What if we see “patria adorada” not as an abstract Mother Land, but as a concrete, flesh-and-blood creature that is you and me? What if it is we Filipinos whom Rizal is talking to? Would it change the way we read the poem?
Al héroe olvidado
Al héroe olvidado y perdido
Que murió sin ver el antedia
Cuyos esperanzas y sueños nunca se realizaron,
Nos arrodillamos ante a tu memoria
Ofreciéndote la humilde flor,
Y dándote la honor.
En esta noche de la muerte
En los dias oscuros
Vierte tu sangre otra vez
Y que esta ofrenda sagrada
Colore el dia esperado,
De la vida nueva a tu pátria
Que sufre mucho, sufre sin fin, sin falta
No pierdas la esperanza, nuestro héroe
Porque la hora vendrá
Cuando volaremos como el ave sobre tu sepulcro
Cuando proclamaremos el dia
Que esperamos hace años incontados!
Levantad, las ceñizas de la muerte sagrada,
Levantad desde la tierra
Formad la alfombra
Donde por fin nos acostaremos en alegria y paz,
Donde no tendremos que morir para descansar!
Dejad también que el fuego vuelva a incendiar
Tu fuego que brilló valientemente en la oscuridad!
Los muertos no velan solos nunca mas, nuestro héroe
Porque te oimos, te oimos!
Oimos el salterio, la cítara
La música de cien años tambien
Y deja que combinen con nuestras voces,
Las voces que cantarán el cántico de salvacion y paz
Que volverá a dar la vida nueva
A nuestra pátria adorada!
– Nov 2004
To a forgotten hero
Who died without seeing the dawn
Whose hopes and dreams never came true
We kneel before your memory
Offering you a the humble flower
And giving you honor
In this night of death
In these darkest of days
Shed your blood once more
And may this sacred offering
Paint the long-awaited day
The new life of your nation
Which suffers much, without fail, without end
Do not lose hope, our hero
Because the hour will come
When we will fly like the bird upon your grave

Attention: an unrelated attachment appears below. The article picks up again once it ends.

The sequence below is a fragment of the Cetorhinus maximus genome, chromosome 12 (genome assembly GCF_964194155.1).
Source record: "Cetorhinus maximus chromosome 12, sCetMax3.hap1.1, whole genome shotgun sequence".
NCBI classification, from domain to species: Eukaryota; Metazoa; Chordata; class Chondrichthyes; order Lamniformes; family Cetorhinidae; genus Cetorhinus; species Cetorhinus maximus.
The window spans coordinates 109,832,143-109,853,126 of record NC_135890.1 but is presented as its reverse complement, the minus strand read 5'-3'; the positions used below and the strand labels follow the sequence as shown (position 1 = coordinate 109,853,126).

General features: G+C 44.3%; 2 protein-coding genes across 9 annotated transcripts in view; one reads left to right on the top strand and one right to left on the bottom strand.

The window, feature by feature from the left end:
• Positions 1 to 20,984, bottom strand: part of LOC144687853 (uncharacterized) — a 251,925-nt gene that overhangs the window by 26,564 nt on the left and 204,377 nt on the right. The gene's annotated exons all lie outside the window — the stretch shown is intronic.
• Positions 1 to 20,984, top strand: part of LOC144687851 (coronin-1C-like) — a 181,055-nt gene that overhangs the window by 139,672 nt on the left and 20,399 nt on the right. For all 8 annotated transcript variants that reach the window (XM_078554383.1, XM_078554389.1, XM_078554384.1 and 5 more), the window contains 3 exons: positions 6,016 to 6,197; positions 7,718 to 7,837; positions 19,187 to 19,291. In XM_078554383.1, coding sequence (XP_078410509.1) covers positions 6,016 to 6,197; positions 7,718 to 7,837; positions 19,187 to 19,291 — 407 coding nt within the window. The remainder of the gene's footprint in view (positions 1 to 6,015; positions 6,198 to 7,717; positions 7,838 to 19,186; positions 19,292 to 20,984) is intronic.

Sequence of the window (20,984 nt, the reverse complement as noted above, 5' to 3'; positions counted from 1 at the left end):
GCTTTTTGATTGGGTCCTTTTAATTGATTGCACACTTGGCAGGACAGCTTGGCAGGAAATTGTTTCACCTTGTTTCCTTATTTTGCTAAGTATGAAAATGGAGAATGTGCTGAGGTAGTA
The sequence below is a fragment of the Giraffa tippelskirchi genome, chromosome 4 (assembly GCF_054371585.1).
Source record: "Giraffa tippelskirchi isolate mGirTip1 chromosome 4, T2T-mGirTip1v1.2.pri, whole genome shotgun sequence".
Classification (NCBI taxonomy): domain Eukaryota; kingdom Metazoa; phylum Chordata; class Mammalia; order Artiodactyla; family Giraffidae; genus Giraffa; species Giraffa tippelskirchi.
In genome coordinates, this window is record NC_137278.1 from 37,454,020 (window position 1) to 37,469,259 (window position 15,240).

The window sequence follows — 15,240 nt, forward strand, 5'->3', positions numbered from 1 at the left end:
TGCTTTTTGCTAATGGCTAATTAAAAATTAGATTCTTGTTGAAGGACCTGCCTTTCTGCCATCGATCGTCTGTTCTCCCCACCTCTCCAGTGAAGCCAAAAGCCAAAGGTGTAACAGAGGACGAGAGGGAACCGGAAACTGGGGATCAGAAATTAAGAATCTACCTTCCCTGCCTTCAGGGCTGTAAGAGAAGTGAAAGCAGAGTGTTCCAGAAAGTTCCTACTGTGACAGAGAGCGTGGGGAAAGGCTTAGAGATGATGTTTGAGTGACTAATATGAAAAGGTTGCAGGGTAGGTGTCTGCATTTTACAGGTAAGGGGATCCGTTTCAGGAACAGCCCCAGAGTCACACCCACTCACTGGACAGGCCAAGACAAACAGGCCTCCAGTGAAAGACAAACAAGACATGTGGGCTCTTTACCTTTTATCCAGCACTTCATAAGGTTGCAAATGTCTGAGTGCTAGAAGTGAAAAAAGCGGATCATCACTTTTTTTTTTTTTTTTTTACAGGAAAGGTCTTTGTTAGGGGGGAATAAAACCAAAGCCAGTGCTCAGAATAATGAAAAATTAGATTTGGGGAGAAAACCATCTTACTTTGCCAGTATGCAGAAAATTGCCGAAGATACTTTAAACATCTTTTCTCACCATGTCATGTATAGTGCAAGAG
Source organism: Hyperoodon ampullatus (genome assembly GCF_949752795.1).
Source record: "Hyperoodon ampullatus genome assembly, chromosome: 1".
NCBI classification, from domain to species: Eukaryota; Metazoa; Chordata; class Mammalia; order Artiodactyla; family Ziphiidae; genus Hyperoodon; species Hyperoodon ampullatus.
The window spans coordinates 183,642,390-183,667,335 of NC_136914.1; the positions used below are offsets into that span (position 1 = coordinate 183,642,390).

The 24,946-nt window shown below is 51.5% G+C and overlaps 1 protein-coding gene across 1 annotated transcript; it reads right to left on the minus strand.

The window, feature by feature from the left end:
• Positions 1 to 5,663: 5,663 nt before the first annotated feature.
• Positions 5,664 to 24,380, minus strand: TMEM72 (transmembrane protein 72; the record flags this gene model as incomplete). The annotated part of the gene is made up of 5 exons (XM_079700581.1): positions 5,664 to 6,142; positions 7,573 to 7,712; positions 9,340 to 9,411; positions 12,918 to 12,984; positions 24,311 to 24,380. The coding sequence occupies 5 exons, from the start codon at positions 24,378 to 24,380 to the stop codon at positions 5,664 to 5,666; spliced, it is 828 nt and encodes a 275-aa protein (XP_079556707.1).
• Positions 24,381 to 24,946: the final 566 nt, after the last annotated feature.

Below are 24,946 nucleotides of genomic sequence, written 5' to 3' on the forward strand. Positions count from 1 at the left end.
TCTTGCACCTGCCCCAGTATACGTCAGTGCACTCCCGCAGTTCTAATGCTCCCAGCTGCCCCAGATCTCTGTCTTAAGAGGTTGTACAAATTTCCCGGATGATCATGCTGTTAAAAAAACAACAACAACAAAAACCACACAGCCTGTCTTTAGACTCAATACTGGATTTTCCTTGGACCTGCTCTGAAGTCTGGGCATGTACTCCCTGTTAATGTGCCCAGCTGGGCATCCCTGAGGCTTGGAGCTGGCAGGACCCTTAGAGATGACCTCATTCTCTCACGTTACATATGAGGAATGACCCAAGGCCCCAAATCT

When we will announce the day
Which we have waited for so long
Rise, ashes of sacred death
Rise from the land and form the carpet
Where at last we will lie down in joy and peace
Where we do not have to die in order to rest
Let the fire burn once again
The fire that shone bravely in the darkness
The dead will no longer keep their vigil, our hero
Because we hear you, we hear you
We hear the psalter, the zither
The music of a hundred years
And let them combine with our voices
The voices that will sing the canticle of salvation and peace
That will bring life anew to our beloved land
– November 2004
– January 2008
Reading Mi Ultimo Adios inspired me to write this response to Rizal. As I read and re-read his last poem, I came to realize that Rizal wasn’t really talking to an abstract, Mother-figure Philippines to which he wrote the Noli’s dedication, but to a real, concrete Philippines, embodied by you and me. Whatever people may say, whether he was a reformist, a reactionary, or simply not too leftist enough for the Marxist-inclined, he had a contribution to Philippine society, a contribution that transcends yet doesn’t exclude class & political lines.
Behind the glorious imagery of Mi Ultimo Adios, there is undoubtedly a sense of frustration, misery, and failure. Rizal knew that he wouldn’t live long enough to see the dream of a free Philippines come to reality. Though he was glad to have served his country, it must have been frustrating for him who had given his life for a cause whose success would outlive him. (In fact, we’re still waiting for that) Or in a more fundamental sense, he was afraid that his contribution would be unacknowledged, much less appreciated. This is why there are so many images of merging with the country in Mi Ultimo Adios, not to mention a sad image of an unrecognized grave.
Following this line of thought, Rizal wrote his last poem not only to say goodbye but to keep his hopes & dreams alive. And he sought to do that by stating that even in death, he would still be serving his country (his blood coloring the dawn, his ashes carpeting the land). More significantly, he sought to preserve his dreams by asking his country – us – to hear his call and to recognize his death in various ways. And this poem is my way of doing that.)
– 15 July 2006